Ready to help and heal – Newstalk KZRG

JOPLIN, Mo. – Nurses are the backbone of the Freeman Health System, demonstrating empathy and compassion as they meet the health care needs of Freeman patients day in and day out.

All this week, Freeman nurses have been showered with praise and more than a few hugs from Freeman officials and the public during National Nurses Week, which began Monday and ends this Sunday.

“Nurses help patients through some of life’s most terrifying moments, and they do it with grace and compassion,” said Paula Baker, president and CEO of Freeman. “They make sure the patient is as comfortable as possible and see that the family has everything they need. The kindness shown by nurses makes a difference that stays with people for a lifetime.

Sunday May 12 is also Florence Nightingale’s birthday. Nightingale, who elevated nursing to honorable status during the 1800s, is the recognized founder of modern nursing.

“As we celebrate Florence and the contributions she made to our field, we also celebrate the long history of a profession rooted in trust, compassion and selflessness,” said Jeanee Kennedy, chief nursing officer at Freeman. “Nurses always answer the call to serve and heal the communities in which they reside. We are fortunate at Freeman to have an extraordinary team of nurses.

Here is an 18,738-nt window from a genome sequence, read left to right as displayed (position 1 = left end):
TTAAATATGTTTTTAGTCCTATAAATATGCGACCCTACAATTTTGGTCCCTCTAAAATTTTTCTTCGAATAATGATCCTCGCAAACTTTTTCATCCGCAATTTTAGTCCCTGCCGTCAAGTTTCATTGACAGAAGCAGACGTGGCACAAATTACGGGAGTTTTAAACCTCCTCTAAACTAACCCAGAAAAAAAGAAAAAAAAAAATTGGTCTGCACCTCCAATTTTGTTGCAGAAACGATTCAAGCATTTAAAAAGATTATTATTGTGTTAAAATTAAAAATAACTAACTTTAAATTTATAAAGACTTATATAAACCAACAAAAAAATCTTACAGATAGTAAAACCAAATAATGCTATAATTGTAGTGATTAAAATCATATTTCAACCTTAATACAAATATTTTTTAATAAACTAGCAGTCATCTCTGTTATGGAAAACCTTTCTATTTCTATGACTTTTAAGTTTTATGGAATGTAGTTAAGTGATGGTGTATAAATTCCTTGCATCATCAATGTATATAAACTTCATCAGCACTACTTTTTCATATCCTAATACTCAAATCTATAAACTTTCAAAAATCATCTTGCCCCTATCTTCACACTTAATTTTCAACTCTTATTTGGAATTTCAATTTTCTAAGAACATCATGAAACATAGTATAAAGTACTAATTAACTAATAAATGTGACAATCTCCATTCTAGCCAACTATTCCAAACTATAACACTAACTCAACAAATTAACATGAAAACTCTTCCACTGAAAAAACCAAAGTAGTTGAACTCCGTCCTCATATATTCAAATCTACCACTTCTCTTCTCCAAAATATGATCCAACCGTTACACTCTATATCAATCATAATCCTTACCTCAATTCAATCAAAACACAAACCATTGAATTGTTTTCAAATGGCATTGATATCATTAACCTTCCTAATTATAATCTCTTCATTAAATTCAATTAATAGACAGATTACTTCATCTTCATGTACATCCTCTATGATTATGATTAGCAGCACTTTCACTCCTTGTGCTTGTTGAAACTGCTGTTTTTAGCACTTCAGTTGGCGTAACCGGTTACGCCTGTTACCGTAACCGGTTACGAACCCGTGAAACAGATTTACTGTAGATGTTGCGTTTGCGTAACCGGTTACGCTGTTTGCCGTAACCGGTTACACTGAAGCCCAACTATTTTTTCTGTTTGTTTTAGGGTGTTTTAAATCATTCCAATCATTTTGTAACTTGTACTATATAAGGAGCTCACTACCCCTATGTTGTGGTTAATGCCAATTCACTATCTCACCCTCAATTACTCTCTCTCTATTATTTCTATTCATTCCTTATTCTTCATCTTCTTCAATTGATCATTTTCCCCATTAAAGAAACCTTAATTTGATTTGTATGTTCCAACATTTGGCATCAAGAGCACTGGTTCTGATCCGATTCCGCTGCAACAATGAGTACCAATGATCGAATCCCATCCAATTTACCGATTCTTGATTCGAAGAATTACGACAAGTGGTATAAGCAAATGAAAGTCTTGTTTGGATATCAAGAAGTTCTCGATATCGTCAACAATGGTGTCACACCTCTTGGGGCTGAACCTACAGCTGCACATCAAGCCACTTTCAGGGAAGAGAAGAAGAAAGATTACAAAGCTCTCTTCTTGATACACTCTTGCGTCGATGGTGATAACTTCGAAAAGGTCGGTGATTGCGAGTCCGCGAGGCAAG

In a symbolic gesture to remind nurses that their hands provide compassionate care at all hours of the day and night, Freeman Chaplains Vanessa Harris, Darren Wallace, Gwen Morgan and John McPhail led the sacred “Blessing of the hands” throughout the day. They blessed the nurse’s cupped hands with holy water and recited short prayers honoring the spiritual aspects of physical care. This is just one of the many ways nurses were recognized and honored this week.

“There’s an old saying: ‘Nurse is just another word to describe a person strong enough to tolerate anything and gentle enough to understand anyone,'” Baker said.

Nursing is often considered the most trusted and respected career a person can pursue. A Gallup poll ranked nursing above any other profession in honesty and ethics for 22sd consecutive year. When Freeman opened in Joplin, it had 19 nurses. Today, that number stands at nearly 1,200.

“Our nurses love what they do,” Baker said. “They go out of their way to help others and treat patients as if they were their own family. Freeman nurses act with courtesy, professionalism and compassion.